Odd Intermarket Correlations

As noted in our previous missive, we are beginning to feel a bit like the patron saint of lost causes when talking about gold. It feels very counter-intuitive that gold should decline when ever more central banks are embarking on massively inflationary policies. For instance, gold crashed in April four days after Mr. Kuroda announced that massive debasement of the Japanese currency was about to begin. Yesterday, the Australian and South Korean central banks cut their interest rates to extremely low levels – the latter clearly in reaction to the BoJ's new policy. The rate cut in South Korea was the 511th cut in administered interest rates in the world since 2008.


Apparently the market is focused on two major aspects of the Japanese debasement policy: for one thing, it leads to a stronger US dollar – and a stronger dollar is traditionally negative for gold. For another, it has removed much of the anxiety that beset the bond markets of essentially insolvent sovereigns in the euro area. Everybody just assumes that Japan's institutions will now ditch their domestic investments and rush into Italian and Spanish bonds – even though they have not done so just yet. In their eagerness to front-run clumsy and slow Japanese pension funds, investors are now bidding these bonds up willy-nilly. There is therefore – on the surface at least – far less sovereign debt risk than there used to be.

All of this is regarded as negative for gold, hence gold's decline has resumed. However, we believe this interpretation to be extremely short-sighted. In reality, the lack of market pressure increases sovereign risk instead of decreasing it, as the willingness to enact reform has been weakened across the board. As French finance minister Moscovici triumphantly declared last week: “Austerity is dead”. Bond market investors should beware.



Italy,10 yr
Italy's 10 year government bond yield – yields in the euro area's periphery have plunged in expectation of Japanese buying. This is slightly bizarre reasoning, but there it is – click to enlarge.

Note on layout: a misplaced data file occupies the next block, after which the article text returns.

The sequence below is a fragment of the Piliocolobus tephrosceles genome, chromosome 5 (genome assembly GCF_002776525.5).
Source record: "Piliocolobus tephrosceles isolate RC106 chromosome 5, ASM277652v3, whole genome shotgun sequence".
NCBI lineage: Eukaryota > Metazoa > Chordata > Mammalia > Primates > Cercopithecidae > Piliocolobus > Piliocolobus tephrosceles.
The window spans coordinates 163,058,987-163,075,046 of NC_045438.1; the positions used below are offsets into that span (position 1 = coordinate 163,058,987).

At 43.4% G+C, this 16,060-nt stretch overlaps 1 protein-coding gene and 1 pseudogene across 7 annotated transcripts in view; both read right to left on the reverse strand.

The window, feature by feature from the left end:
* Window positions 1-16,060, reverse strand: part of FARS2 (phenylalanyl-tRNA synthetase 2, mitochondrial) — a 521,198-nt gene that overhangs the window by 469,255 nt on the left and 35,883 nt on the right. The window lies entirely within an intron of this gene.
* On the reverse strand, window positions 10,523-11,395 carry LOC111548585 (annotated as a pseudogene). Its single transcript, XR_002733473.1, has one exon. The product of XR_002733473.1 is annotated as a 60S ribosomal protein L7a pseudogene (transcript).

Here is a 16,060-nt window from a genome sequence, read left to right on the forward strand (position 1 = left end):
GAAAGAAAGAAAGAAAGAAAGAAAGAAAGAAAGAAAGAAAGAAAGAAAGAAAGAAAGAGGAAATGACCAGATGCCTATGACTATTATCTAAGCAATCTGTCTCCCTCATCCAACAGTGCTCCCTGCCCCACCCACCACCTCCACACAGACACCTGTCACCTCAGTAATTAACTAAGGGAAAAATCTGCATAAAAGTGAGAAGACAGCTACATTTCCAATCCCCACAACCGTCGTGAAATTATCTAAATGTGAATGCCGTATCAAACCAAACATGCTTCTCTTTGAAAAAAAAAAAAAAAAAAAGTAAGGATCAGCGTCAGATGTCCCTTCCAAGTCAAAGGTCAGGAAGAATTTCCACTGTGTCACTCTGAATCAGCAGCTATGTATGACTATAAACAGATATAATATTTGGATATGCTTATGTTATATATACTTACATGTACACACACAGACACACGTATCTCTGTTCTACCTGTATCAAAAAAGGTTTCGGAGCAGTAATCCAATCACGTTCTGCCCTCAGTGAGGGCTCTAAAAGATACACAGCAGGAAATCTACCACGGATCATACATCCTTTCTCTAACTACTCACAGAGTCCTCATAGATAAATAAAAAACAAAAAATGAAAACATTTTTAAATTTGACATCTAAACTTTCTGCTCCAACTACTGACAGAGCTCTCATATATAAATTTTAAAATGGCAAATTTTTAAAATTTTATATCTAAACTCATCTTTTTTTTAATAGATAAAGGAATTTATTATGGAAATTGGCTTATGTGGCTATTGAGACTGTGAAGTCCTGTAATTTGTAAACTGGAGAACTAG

Gold and Gold Stocks

Here is how the gold market has so far reacted to further decline in the yen and the concomitant surge in the dollar index:



Gold, short term

Gold plunges as the yen retreats further, in the process violating short term support- click to enlarge.



On a daily chart, we can see that a very short term support level has been violated in the process:



Gold, daily
Gold, daily – a short term support level in the 1445 area has been broken- click to enlarge.



However, the question is whether this decline actually makes any sense. We would submit that it does not. It would also appear that gold stocks have become somewhat more resilient to declines in the price of gold, a potentially important signal in our opinion:



HUI and Gold
The HUI is only reluctantly following gold lower over the past two days- click to enlarge.



It should also be pointed out that in the very short term, gold is inter alia moved by the actions of the holders of gold-linked structured notes, a derivative product that has recently produced large losses for its holders. The details on this can be found in this article at Bloomberg.


“Investors in structured notes tied to gold exacerbated the biggest slump in prices since 1980 as they sold the precious metal to contain losses on the securities, according to BNP Paribas SA.